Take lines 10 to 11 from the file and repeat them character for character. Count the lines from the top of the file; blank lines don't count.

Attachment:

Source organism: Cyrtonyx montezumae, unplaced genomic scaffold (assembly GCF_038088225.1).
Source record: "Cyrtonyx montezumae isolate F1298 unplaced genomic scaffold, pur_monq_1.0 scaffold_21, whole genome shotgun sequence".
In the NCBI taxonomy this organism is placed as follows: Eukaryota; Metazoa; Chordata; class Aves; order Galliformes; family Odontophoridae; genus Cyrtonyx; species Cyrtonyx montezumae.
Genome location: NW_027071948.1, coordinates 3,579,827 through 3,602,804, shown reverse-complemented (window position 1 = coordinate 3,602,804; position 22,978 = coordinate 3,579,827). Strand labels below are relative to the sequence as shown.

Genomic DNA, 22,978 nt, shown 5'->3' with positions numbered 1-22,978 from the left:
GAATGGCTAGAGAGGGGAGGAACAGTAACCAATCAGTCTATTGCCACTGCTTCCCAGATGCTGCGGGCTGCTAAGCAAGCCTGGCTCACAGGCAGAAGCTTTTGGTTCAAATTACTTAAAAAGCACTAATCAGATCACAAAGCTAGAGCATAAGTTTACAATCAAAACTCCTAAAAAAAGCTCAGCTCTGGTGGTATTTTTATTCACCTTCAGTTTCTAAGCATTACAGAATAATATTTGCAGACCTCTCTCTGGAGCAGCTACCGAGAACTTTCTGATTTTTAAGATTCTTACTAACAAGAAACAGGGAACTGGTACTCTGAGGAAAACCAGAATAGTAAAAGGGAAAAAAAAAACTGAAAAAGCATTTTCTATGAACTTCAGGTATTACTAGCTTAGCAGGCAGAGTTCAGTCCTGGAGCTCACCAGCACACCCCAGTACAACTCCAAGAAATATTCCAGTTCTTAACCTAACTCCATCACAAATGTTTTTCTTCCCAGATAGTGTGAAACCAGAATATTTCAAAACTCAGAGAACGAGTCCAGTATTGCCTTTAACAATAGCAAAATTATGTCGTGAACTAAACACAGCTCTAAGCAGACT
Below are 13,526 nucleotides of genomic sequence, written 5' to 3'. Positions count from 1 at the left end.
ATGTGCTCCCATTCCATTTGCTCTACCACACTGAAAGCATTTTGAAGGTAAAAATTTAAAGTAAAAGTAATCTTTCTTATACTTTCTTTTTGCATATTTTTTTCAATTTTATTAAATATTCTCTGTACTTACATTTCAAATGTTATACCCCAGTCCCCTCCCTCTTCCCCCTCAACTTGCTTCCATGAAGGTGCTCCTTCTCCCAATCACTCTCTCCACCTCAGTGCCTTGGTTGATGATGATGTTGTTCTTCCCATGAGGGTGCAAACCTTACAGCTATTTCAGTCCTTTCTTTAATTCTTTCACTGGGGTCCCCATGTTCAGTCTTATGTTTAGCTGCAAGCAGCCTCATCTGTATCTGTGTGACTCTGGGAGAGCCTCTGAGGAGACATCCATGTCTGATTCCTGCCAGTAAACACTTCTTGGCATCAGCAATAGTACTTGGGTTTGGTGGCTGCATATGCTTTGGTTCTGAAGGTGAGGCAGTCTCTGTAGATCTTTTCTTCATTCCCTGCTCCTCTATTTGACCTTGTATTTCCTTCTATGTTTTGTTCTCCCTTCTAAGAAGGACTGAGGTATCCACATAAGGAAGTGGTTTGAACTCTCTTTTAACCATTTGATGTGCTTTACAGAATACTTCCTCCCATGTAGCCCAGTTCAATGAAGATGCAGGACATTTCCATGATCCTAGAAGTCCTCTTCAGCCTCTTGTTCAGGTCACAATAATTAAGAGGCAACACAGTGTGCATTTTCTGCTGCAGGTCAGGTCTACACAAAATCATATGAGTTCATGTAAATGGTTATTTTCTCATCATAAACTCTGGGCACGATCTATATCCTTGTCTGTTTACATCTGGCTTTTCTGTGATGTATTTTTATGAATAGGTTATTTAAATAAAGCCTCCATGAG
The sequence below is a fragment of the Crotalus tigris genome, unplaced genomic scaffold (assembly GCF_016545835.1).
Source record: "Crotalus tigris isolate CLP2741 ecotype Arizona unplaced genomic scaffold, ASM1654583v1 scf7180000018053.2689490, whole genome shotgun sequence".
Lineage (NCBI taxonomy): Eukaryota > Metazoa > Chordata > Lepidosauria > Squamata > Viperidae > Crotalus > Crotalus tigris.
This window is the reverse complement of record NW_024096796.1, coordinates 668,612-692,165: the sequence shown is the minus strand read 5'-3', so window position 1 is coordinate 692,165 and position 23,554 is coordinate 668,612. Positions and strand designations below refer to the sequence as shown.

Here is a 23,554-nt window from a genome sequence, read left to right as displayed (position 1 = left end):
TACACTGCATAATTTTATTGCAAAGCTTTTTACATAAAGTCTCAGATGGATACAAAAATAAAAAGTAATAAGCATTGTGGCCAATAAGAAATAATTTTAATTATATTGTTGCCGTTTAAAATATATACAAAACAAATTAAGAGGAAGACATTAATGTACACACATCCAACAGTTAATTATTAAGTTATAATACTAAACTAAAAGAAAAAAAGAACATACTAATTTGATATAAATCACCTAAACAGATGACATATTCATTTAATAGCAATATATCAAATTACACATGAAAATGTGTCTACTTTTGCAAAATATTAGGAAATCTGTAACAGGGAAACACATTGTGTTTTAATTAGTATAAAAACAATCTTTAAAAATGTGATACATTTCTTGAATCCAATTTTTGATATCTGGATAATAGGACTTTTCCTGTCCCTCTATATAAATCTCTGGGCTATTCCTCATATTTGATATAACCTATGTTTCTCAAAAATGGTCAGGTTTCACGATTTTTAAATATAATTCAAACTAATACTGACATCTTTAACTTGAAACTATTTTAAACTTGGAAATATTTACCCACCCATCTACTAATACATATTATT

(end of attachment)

Source record: "Crotalus tigris isolate CLP2741 ecotype Arizona unplaced genomic scaffold, ASM1654583v1 scf7180000018053.2689490, whole genome shotgun sequence".
Lineage (NCBI taxonomy): Eukaryota > Metazoa > Chordata > Lepidosauria > Squamata > Viperidae > Crotalus > Crotalus tigris.